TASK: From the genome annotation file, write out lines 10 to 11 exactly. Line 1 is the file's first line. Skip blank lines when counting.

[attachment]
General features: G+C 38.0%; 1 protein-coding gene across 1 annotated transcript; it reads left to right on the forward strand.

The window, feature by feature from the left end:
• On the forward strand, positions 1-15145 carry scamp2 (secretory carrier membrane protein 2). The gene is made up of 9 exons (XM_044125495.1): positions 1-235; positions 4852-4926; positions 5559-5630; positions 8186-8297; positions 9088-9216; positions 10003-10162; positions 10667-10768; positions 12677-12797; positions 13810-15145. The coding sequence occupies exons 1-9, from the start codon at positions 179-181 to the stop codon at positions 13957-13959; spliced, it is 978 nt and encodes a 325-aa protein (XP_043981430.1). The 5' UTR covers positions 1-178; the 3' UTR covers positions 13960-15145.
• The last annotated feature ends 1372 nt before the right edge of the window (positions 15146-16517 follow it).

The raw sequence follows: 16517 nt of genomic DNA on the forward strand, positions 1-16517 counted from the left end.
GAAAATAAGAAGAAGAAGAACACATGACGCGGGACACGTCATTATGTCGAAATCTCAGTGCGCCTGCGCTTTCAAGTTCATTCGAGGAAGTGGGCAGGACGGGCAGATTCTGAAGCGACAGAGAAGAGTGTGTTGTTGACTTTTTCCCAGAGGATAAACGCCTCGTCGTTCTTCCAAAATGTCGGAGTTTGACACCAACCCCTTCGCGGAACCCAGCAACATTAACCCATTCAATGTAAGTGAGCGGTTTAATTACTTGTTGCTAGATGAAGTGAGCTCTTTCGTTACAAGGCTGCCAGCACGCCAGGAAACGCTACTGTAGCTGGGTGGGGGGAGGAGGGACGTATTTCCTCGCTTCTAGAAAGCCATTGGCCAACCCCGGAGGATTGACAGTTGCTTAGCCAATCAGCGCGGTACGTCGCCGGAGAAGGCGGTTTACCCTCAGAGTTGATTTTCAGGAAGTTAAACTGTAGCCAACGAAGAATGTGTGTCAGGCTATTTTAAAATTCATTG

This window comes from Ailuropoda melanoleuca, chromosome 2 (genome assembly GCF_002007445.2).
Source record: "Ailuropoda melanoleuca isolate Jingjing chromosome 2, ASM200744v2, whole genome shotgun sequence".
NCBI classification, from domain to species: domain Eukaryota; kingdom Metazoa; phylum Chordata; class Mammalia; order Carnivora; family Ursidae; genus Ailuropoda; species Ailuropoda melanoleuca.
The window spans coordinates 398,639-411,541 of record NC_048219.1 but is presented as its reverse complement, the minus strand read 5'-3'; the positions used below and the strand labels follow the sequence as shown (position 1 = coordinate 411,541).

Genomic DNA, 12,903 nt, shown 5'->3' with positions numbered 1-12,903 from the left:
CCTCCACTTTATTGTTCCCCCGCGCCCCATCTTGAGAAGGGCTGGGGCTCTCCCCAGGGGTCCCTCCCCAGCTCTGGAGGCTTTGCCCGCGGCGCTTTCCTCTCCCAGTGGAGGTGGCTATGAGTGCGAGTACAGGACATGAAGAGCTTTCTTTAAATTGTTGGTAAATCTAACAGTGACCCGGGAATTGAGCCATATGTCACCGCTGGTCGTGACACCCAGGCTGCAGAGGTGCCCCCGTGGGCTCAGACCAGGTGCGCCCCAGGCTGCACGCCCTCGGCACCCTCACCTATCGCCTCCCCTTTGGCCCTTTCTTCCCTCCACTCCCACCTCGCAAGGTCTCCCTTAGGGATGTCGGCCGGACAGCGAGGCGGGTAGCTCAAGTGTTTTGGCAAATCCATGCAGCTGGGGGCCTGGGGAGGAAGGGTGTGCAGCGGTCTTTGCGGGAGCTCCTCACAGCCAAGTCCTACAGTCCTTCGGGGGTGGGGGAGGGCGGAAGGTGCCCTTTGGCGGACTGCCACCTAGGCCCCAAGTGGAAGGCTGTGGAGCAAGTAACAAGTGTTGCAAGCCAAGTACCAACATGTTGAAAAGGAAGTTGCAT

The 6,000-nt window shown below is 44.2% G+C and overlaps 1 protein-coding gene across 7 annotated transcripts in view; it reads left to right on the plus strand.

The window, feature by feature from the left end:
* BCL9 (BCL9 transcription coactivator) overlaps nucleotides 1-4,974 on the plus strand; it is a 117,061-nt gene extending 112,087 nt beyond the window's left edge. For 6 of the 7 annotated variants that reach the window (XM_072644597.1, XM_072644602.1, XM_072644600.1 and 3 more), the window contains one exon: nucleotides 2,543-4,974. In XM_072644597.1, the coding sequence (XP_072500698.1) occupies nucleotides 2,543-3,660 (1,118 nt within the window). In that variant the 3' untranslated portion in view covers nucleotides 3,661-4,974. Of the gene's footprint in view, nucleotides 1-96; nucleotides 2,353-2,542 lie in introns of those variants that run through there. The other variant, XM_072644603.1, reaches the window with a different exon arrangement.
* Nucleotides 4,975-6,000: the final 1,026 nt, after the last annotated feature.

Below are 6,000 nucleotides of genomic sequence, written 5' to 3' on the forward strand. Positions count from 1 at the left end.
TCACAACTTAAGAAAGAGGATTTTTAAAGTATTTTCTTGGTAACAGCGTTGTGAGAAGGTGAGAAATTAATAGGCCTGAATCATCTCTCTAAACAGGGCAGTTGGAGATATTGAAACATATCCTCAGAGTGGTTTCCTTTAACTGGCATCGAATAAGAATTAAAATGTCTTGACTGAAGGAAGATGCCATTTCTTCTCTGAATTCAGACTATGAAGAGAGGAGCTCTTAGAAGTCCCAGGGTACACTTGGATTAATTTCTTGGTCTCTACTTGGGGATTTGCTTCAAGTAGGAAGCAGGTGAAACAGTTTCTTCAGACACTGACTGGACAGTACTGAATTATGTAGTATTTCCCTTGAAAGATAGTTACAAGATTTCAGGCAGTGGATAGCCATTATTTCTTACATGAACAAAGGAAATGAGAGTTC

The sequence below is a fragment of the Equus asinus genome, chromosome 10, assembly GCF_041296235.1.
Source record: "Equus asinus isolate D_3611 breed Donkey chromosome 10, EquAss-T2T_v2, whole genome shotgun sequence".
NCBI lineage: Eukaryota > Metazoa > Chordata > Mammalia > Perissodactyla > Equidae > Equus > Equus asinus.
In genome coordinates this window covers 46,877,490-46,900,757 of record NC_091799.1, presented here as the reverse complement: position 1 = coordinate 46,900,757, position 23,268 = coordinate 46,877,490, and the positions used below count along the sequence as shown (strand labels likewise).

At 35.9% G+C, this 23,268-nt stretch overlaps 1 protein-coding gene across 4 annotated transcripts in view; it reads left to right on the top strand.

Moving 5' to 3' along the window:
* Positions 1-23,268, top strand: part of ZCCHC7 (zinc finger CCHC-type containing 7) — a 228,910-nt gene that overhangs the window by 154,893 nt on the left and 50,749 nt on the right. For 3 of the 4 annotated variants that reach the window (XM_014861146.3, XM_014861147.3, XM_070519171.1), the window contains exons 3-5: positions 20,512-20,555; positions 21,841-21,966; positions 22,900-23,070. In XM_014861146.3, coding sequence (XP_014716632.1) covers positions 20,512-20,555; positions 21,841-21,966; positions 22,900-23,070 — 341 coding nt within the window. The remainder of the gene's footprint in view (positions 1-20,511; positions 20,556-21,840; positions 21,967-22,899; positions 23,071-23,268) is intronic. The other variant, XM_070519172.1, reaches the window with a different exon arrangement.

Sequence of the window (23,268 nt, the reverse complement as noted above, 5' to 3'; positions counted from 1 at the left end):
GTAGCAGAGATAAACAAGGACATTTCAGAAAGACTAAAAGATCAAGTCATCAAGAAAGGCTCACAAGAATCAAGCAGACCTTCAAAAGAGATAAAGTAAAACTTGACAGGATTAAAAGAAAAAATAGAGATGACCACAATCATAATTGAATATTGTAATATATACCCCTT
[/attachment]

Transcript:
The window spans coordinates 398,639-411,541 of record NC_048219.1 but is presented as its reverse complement, the minus strand read 5'-3'; the positions used below and the strand labels follow the sequence as shown (position 1 = coordinate 411,541).

Genomic DNA, 12,903 nt, shown 5'->3' with positions numbered 1-12,903 from the left: